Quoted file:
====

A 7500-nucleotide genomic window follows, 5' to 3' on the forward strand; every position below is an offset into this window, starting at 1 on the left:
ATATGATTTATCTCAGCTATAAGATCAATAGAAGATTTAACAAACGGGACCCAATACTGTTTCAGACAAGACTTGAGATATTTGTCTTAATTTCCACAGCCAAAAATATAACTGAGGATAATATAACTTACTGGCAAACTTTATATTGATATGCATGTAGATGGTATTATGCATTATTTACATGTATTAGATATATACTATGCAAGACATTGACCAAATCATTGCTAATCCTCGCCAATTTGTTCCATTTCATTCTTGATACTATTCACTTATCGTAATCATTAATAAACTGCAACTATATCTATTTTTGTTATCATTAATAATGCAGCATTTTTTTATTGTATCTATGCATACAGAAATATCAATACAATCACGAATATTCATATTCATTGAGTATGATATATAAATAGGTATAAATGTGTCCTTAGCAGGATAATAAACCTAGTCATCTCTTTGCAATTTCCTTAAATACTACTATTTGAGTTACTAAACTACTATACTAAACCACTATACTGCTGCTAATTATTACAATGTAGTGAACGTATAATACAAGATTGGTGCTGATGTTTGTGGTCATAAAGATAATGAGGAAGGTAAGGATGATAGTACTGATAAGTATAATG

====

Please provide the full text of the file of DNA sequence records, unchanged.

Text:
A 7500-nucleotide genomic window follows, 5' to 3' on the forward strand; every position below is an offset into this window, starting at 1 on the left:
ATATGATTTATCTCAGCTATAAGATCAATAGAAGATTTAACAAACGGGACCCAATACTGTTTCAGACAAGACTTGAGATATTTGTCTTAATTTCCACAGCCAAAAATATAACTGAGGATAATATAACTTACTGGCAAACTTTATATTGATATGCATGTAGATGGTATTATGCATTATTTACATGTATTAGATATATACTATGCAAGACATTGACCAAATCATTGCTAATCCTCGCCAATTTGTTCCATTTCATTCTTGATACTATTCACTTATCGTAATCATTAATAAACTGCAACTATATCTATTTTTGTTATCATTAATAATGCAGCATTTTTTTATTGTATCTATGCATACAGAAATATCAATACAATCACGAATATTCATATTCATTGAGTATGATATATAAATAGGTATAAATGTGTCCTTAGCAGGATAATAAACCTAGTCATCTCTTTGCAATTTCCTTAAATACTACTATTTGAGTTACTAAACTACTATACTAAACCACTATACTGCTGCTAATTATTACAATGTAGTGAACGTATAATACAAGATTGGTGCTGATGTTTGTGGTCATAAAGATAATGAGGAAGGTAAGGATGATAGTACTGATAAGTATAATG